Long Beach unveils plan for the future

Document to be focus of open houses in June


After several years of work and study, Long Beach this week released a 300-plus-page plan for what the city should look like in decades to come, complete with recommendations for updating the 40-year-old zoning codes, supporting senior housing, introducing a “streetscape” plan, developing more affordable housing and making better use of parks, recreational and cultural facilities.

The so-called Comprehensive Plan, now on the city’s website, will be presented live to the public for comment in early June, city spokesman John McNally said. A hearing will also be held at a later date, and the City Council will ultimately vote on the plan.

At Wednesday night’s council meeting, Acting City Manager Ron Walsh called the document a “draft plan” that will be given further study by the city and commentary by the public.

“It’s an aspirational plan,” Walsh said. “It is designed to give an overall vision as to what the city should be.”

The document is the most far-reaching plan to emerge from the city government in years. The process began in April 2022, when city officials and consultants shared their views virtually with residents. The officials said the plan “should be an expressions of goals for the city’s future evolution and a series of actions to achieve those goals.”

Long Beach officials and consultant felt that the 100-year-old city, established by land speculator and State Sen. William Reynolds, was badly in need of a fresh look. Its zoning codes, for example, have not changed since the late 1980s. The city has undertaken development plans in the past, including a Comprehensive Plan in 2007. That plan included the redesign and revitalization of the Stop & Shop plaza and the city’s downtown and commercial centers.

But the new Comprehensive Plan calls for a thorough review of Long Beach’s aging zoning.

“The city’s zoning code and zoning map have not kept pace with on-the-ground development patterns and new priorities,” the plan states. One of its focuses is the catastrophic damage caused by Hurricane Sandy in 2012. It says that after Sandy, “the zoning district requirements established to control measures like building size, location of a structure on a lot and other dimensional regulations need to be re-examined in the context of 40 years of development.”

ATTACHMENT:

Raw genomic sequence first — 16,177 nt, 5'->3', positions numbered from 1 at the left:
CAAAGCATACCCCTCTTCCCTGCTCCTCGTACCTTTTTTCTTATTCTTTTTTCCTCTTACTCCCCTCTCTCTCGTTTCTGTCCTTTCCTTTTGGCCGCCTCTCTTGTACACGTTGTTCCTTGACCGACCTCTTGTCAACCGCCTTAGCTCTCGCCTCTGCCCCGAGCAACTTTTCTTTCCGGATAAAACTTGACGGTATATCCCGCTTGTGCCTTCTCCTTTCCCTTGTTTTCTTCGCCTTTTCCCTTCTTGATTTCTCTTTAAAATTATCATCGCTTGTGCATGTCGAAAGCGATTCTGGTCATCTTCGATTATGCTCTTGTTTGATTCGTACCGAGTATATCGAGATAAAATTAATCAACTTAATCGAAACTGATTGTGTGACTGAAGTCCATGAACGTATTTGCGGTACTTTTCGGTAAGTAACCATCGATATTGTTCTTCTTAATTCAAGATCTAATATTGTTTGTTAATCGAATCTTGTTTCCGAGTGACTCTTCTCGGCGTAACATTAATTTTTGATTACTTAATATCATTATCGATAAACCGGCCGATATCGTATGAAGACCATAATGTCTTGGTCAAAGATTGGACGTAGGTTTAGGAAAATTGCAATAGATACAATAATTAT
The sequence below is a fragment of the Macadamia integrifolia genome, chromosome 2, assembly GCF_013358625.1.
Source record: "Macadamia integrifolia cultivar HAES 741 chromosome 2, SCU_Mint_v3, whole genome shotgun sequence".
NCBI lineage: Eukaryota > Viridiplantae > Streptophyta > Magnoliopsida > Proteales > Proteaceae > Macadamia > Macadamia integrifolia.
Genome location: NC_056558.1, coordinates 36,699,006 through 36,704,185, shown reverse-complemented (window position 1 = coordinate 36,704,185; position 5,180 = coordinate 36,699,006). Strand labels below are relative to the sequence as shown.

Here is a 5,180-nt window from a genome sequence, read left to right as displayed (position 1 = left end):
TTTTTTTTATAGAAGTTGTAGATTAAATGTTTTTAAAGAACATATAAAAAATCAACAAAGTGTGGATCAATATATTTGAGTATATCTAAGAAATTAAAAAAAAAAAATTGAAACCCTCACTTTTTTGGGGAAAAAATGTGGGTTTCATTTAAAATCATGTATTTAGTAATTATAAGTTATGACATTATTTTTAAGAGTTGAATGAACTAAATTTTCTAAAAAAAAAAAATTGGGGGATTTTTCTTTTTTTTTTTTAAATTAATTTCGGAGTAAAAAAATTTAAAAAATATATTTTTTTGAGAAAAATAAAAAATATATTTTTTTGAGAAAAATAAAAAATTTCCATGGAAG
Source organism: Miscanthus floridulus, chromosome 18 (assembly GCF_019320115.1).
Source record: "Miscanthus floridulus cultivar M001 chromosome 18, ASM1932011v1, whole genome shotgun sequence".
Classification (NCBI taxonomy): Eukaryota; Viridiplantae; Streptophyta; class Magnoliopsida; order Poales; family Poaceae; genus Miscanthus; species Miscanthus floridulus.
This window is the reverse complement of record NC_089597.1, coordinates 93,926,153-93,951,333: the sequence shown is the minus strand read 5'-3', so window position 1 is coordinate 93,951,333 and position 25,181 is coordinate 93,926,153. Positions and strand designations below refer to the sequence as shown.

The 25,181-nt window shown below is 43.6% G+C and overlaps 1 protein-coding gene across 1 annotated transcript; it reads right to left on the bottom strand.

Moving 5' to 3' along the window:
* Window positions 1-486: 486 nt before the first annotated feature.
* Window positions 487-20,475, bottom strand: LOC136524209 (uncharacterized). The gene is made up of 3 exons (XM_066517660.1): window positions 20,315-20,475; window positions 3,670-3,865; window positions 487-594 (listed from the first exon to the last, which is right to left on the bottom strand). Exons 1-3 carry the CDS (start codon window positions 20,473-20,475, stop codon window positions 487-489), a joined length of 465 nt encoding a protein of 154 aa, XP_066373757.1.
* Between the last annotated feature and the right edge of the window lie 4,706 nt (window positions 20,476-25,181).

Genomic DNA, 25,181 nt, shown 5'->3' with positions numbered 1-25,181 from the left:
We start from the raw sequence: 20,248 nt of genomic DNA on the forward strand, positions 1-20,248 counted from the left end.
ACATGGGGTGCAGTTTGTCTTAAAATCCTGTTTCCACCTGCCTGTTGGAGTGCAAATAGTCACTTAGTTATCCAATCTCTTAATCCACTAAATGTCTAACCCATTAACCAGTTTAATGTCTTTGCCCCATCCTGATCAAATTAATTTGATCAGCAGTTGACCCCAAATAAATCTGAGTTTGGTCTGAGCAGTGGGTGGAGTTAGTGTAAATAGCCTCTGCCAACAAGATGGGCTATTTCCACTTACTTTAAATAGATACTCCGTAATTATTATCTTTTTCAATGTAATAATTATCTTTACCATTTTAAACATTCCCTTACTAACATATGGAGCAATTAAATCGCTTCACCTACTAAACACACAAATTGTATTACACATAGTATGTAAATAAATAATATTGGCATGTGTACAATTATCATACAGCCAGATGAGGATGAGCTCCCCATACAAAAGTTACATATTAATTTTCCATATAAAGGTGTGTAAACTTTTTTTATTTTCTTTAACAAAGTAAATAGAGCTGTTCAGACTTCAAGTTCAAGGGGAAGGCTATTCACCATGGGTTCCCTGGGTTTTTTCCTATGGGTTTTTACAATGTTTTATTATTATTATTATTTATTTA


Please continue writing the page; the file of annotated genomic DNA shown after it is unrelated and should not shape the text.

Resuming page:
Most notably, the new plan notes that the city’s Zoning Board of Appeals “has assumed the roles and responsibilities for reviewing site/land development applications in addition to their responsibilities for area and use variance reviews.”

Instead, the plan says, “Land development applications, including site plan, subdivision and special use permits, may be better accommodated by a Planning Commission/Board used in many municipalities.”

For years, people in Long Beach have called for more affordable housing. The Comprehensive Plan suggests the preparation of a citywide housing plan “that examines the housing needs of Long Beach residents, including seniors, young families, those that live/work in the city and long-term residents wishing to downsize and stay in Long Beach.

“The housing plan would focus on long-term housing affordability in the city and developing incentives for providing affordable housing,” the plan continues.

Like many other municipalities on Long Island, Long Beach is considering making better use of its downtown transportation facilities. The plan calls for a “Transit Oriented Development District that would allow mixed-use development at/near/adjacent to the Long Island Rail Road station.”

The city’s parks and recreational facilities would also benefit under the plan, which calls for “private sector development of family-friendly entertainment activities” and establishing alliances with cultural and art organizations to enhance local amenities and provide destinations for residents and visitors alike.

The plan also touches on the largely Black North Park section of the city, whose residents have said repeatedly that their neighborhoods do not receive the attention that is devoted to other parts of the city.

The plan suggests “incentivizing mixed-use and mixed-income development, resiliency measures and providing access” from North Park to the Bayfront, though it does not provide details.

The document also takes up the always troublesome issue of parking in Long Beach. It recommends reconfiguring parking on wide streets south of West Park Avenue as well as those north of West Park.

The plan also warns of the dangers to the city of climate change. Temperatures and sea levels are rising, it notes. “The beach communities and the communities adjacent to Reynolds Channel experience the greatest risk for flooding,” the plan concludes.